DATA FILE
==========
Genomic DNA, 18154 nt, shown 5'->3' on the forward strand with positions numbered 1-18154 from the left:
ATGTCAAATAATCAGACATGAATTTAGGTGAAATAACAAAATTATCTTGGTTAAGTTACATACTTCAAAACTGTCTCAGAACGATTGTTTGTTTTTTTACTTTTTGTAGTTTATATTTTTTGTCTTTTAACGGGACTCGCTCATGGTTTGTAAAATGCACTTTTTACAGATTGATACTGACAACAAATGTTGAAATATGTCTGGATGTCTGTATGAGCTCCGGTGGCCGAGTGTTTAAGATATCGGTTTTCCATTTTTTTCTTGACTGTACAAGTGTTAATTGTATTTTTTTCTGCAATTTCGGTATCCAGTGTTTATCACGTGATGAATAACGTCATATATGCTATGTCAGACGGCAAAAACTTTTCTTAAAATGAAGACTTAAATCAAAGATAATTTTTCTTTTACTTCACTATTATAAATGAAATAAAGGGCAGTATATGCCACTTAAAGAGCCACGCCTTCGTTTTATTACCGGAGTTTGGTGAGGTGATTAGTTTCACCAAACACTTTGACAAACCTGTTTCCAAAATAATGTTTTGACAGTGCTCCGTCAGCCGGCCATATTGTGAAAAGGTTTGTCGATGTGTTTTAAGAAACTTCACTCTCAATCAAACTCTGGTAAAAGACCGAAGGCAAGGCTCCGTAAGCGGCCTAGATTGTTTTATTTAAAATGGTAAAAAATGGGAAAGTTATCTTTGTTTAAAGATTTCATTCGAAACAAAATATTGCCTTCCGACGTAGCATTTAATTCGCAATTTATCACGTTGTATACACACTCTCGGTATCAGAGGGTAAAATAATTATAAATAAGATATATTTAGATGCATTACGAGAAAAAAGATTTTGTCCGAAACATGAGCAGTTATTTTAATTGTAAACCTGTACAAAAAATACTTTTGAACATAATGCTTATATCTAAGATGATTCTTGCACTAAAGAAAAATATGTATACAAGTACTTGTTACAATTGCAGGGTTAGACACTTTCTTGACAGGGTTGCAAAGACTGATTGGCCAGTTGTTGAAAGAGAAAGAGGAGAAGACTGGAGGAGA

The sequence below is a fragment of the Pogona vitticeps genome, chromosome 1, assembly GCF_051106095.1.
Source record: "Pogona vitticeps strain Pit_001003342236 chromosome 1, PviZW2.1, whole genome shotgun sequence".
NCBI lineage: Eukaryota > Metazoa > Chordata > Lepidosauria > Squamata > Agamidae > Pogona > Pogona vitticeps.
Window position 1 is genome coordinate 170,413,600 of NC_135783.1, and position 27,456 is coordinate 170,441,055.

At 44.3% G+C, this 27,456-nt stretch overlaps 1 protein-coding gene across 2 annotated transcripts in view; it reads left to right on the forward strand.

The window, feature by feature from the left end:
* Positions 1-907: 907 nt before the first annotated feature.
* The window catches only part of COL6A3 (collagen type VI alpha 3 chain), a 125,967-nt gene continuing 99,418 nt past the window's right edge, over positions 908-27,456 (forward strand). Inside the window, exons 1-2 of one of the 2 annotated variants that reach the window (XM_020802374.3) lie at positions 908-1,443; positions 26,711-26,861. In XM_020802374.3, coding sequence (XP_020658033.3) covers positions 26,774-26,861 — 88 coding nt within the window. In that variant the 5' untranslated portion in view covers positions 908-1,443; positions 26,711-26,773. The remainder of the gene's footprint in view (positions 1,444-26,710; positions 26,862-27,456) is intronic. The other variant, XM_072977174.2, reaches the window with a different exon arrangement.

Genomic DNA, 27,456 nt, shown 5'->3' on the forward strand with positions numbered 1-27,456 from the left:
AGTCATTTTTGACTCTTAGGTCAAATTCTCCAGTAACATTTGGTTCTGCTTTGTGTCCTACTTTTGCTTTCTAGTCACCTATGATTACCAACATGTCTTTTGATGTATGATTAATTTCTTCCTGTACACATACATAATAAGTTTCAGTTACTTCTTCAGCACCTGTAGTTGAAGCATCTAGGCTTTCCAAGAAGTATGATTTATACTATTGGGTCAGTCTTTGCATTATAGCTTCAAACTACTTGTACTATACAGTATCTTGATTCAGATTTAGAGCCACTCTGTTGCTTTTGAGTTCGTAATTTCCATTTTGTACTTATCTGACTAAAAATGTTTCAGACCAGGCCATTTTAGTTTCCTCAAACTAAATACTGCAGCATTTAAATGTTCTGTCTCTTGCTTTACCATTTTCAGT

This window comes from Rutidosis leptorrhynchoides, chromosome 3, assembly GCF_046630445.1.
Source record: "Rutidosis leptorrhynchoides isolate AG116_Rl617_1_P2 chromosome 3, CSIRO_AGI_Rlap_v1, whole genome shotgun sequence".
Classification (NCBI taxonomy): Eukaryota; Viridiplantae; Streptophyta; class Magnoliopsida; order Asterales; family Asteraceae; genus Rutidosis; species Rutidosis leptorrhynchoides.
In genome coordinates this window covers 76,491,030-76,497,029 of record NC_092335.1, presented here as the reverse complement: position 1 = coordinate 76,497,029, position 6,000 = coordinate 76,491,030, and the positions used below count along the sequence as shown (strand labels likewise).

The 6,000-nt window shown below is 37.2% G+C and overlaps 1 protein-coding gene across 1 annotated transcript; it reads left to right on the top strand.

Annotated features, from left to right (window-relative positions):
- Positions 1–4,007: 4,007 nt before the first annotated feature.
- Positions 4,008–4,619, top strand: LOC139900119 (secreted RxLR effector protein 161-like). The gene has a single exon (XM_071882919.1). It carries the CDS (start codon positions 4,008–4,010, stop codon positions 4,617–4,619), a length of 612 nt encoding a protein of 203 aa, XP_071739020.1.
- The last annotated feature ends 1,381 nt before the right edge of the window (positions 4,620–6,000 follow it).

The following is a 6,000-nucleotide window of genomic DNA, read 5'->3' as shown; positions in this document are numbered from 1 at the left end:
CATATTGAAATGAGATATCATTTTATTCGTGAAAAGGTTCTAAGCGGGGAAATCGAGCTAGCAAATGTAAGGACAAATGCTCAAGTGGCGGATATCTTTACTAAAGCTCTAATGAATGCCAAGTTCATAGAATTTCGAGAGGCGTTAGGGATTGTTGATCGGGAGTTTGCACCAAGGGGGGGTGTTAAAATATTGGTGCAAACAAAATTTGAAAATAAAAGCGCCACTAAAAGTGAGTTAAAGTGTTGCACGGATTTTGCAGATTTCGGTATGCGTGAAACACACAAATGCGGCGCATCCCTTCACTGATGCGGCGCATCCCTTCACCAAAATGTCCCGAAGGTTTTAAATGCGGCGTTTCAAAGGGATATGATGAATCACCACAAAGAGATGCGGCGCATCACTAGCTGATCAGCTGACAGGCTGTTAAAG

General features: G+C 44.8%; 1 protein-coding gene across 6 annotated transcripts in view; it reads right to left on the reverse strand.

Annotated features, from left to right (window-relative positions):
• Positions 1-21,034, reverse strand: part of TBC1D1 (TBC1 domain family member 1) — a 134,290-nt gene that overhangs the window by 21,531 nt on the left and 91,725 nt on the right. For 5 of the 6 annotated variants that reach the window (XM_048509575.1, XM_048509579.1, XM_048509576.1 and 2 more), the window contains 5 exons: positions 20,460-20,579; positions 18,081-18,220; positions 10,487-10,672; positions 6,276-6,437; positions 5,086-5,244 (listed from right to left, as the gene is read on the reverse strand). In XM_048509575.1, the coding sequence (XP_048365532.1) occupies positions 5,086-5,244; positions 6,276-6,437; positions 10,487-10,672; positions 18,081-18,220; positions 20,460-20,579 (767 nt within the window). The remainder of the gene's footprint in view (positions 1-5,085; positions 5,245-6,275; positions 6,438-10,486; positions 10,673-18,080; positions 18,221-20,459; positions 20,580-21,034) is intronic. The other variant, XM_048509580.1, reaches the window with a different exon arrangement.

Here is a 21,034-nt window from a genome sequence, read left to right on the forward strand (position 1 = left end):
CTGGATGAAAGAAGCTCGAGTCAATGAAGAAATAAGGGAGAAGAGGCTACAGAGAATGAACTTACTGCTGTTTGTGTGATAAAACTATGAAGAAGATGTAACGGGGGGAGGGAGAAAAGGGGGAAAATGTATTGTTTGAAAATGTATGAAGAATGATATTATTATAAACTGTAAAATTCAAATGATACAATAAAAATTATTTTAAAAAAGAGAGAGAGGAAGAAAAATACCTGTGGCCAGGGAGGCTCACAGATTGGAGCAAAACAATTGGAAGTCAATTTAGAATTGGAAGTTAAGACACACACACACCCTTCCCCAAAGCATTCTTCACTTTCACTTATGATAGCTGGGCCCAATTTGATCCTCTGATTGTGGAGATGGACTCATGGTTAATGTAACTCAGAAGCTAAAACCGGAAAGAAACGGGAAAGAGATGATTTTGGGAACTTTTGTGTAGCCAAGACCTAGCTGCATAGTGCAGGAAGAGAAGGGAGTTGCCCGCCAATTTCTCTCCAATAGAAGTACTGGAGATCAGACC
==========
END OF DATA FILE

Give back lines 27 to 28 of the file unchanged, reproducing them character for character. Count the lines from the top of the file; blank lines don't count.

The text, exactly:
Here is a 21,034-nt window from a genome sequence, read left to right on the forward strand (position 1 = left end):
CTGGATGAAAGAAGCTCGAGTCAATGAAGAAATAAGGGAGAAGAGGCTACAGAGAATGAACTTACTGCTGTTTGTGTGATAAAACTATGAAGAAGATGTAACGGGGGGAGGGAGAAAAGGGGGAAAATGTATTGTTTGAAAATGTATGAAGAATGATATTATTATAAACTGTAAAATTCAAATGATACAATAAAAATTATTTTAAAAAAGAGAGAGAGGAAGAAAAATACCTGTGGCCAGGGAGGCTCACAGATTGGAGCAAAACAATTGGAAGTCAATTTAGAATTGGAAGTTAAGACACACACACACCCTTCCCCAAAGCATTCTTCACTTTCACTTATGATAGCTGGGCCCAATTTGATCCTCTGATTGTGGAGATGGACTCATGGTTAATGTAACTCAGAAGCTAAAACCGGAAAGAAACGGGAAAGAGATGATTTTGGGAACTTTTGTGTAGCCAAGACCTAGCTGCATAGTGCAGGAAGAGAAGGGAGTTGCCCGCCAATTTCTCTCCAATAGAAGTACTGGAGATCAGACC